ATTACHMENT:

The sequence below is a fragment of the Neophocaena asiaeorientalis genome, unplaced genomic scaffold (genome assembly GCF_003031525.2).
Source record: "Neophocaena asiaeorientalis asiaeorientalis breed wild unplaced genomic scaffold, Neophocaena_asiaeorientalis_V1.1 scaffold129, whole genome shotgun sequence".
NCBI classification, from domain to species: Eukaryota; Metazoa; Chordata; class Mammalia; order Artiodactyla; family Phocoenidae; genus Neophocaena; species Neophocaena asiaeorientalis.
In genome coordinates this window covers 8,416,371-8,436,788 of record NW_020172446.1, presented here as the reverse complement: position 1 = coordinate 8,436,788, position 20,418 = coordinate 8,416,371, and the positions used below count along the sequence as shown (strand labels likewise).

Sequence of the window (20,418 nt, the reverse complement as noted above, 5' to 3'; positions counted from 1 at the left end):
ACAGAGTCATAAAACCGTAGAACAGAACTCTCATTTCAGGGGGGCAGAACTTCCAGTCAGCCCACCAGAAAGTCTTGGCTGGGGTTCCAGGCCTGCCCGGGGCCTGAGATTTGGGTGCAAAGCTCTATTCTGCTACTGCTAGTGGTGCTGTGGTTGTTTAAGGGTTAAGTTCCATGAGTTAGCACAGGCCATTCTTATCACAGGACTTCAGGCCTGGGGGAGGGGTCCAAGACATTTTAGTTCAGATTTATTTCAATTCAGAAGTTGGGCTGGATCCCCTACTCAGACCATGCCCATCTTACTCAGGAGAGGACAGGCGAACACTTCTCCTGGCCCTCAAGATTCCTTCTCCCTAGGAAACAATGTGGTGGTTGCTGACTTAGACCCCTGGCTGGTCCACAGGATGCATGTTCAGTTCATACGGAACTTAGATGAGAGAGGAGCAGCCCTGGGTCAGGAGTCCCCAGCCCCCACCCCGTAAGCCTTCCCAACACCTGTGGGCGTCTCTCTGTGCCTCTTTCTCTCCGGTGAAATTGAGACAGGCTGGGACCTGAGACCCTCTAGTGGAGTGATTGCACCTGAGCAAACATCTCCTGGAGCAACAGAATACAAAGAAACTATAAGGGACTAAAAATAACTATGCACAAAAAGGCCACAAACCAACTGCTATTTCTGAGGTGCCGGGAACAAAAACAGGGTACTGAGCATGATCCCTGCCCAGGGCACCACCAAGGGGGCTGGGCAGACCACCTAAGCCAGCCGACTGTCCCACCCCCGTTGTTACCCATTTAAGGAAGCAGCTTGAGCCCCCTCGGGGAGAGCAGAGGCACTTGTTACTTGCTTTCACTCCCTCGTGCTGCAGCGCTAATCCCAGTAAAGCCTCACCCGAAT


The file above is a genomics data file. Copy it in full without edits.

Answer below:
The sequence below is a fragment of the Neophocaena asiaeorientalis genome, unplaced genomic scaffold (genome assembly GCF_003031525.2).
Source record: "Neophocaena asiaeorientalis asiaeorientalis breed wild unplaced genomic scaffold, Neophocaena_asiaeorientalis_V1.1 scaffold129, whole genome shotgun sequence".
NCBI classification, from domain to species: Eukaryota; Metazoa; Chordata; class Mammalia; order Artiodactyla; family Phocoenidae; genus Neophocaena; species Neophocaena asiaeorientalis.
In genome coordinates this window covers 8,416,371-8,436,788 of record NW_020172446.1, presented here as the reverse complement: position 1 = coordinate 8,436,788, position 20,418 = coordinate 8,416,371, and the positions used below count along the sequence as shown (strand labels likewise).

Sequence of the window (20,418 nt, the reverse complement as noted above, 5' to 3'; positions counted from 1 at the left end):
ACAGAGTCATAAAACCGTAGAACAGAACTCTCATTTCAGGGGGGCAGAACTTCCAGTCAGCCCACCAGAAAGTCTTGGCTGGGGTTCCAGGCCTGCCCGGGGCCTGAGATTTGGGTGCAAAGCTCTATTCTGCTACTGCTAGTGGTGCTGTGGTTGTTTAAGGGTTAAGTTCCATGAGTTAGCACAGGCCATTCTTATCACAGGACTTCAGGCCTGGGGGAGGGGTCCAAGACATTTTAGTTCAGATTTATTTCAATTCAGAAGTTGGGCTGGATCCCCTACTCAGACCATGCCCATCTTACTCAGGAGAGGACAGGCGAACACTTCTCCTGGCCCTCAAGATTCCTTCTCCCTAGGAAACAATGTGGTGGTTGCTGACTTAGACCCCTGGCTGGTCCACAGGATGCATGTTCAGTTCATACGGAACTTAGATGAGAGAGGAGCAGCCCTGGGTCAGGAGTCCCCAGCCCCCACCCCGTAAGCCTTCCCAACACCTGTGGGCGTCTCTCTGTGCCTCTTTCTCTCCGGTGAAATTGAGACAGGCTGGGACCTGAGACCCTCTAGTGGAGTGATTGCACCTGAGCAAACATCTCCTGGAGCAACAGAATACAAAGAAACTATAAGGGACTAAAAATAACTATGCACAAAAAGGCCACAAACCAACTGCTATTTCTGAGGTGCCGGGAACAAAAACAGGGTACTGAGCATGATCCCTGCCCAGGGCACCACCAAGGGGGCTGGGCAGACCACCTAAGCCAGCCGACTGTCCCACCCCCGTTGTTACCCATTTAAGGAAGCAGCTTGAGCCCCCTCGGGGAGAGCAGAGGCACTTGTTACTTGCTTTCACTCCCTCGTGCTGCAGCGCTAATCCCAGTAAAGCCTCACCCGAAT